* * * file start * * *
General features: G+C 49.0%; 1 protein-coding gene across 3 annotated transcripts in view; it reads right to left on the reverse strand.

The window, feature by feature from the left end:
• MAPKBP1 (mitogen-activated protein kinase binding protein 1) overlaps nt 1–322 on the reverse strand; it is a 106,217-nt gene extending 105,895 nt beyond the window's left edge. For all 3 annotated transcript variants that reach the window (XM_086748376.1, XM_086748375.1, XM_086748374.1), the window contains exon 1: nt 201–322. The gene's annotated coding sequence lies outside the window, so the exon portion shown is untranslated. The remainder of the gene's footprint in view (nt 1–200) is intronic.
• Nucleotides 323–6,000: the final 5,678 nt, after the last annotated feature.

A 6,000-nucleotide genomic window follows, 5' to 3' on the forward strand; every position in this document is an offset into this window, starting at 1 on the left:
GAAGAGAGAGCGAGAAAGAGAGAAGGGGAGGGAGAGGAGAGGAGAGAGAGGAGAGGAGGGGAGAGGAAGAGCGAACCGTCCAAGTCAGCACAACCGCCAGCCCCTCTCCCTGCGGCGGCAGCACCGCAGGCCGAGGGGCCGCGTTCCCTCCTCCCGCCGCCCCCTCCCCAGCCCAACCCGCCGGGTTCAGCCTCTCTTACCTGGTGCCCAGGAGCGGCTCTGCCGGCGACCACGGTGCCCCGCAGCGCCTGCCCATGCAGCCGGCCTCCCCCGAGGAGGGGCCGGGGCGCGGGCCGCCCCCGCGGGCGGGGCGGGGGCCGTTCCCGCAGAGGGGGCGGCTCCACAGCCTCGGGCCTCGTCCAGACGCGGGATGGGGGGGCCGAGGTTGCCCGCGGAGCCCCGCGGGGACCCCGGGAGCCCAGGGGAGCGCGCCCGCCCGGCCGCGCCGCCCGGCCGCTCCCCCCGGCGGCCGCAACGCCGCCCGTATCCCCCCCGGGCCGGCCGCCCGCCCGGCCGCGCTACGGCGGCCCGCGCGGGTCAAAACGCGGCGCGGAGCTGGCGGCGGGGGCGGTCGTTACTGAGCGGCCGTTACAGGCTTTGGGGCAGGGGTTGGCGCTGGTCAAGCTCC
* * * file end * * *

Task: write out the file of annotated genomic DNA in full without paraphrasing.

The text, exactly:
General features: G+C 49.0%; 1 protein-coding gene across 3 annotated transcripts in view; it reads right to left on the reverse strand.

The window, feature by feature from the left end:
• MAPKBP1 (mitogen-activated protein kinase binding protein 1) overlaps nt 1–322 on the reverse strand; it is a 106,217-nt gene extending 105,895 nt beyond the window's left edge. For all 3 annotated transcript variants that reach the window (XM_086748376.1, XM_086748375.1, XM_086748374.1), the window contains exon 1: nt 201–322. The gene's annotated coding sequence lies outside the window, so the exon portion shown is untranslated. The remainder of the gene's footprint in view (nt 1–200) is intronic.
• Nucleotides 323–6,000: the final 5,678 nt, after the last annotated feature.

A 6,000-nucleotide genomic window follows, 5' to 3' on the forward strand; every position in this document is an offset into this window, starting at 1 on the left:
GAAGAGAGAGCGAGAAAGAGAGAAGGGGAGGGAGAGGAGAGGAGAGAGAGGAGAGGAGGGGAGAGGAAGAGCGAACCGTCCAAGTCAGCACAACCGCCAGCCCCTCTCCCTGCGGCGGCAGCACCGCAGGCCGAGGGGCCGCGTTCCCTCCTCCCGCCGCCCCCTCCCCAGCCCAACCCGCCGGGTTCAGCCTCTCTTACCTGGTGCCCAGGAGCGGCTCTGCCGGCGACCACGGTGCCCCGCAGCGCCTGCCCATGCAGCCGGCCTCCCCCGAGGAGGGGCCGGGGCGCGGGCCGCCCCCGCGGGCGGGGCGGGGGCCGTTCCCGCAGAGGGGGCGGCTCCACAGCCTCGGGCCTCGTCCAGACGCGGGATGGGGGGGCCGAGGTTGCCCGCGGAGCCCCGCGGGGACCCCGGGAGCCCAGGGGAGCGCGCCCGCCCGGCCGCGCCGCCCGGCCGCTCCCCCCGGCGGCCGCAACGCCGCCCGTATCCCCCCCGGGCCGGCCGCCCGCCCGGCCGCGCTACGGCGGCCCGCGCGGGTCAAAACGCGGCGCGGAGCTGGCGGCGGGGGCGGTCGTTACTGAGCGGCCGTTACAGGCTTTGGGGCAGGGGTTGGCGCTGGTCAAGCTCC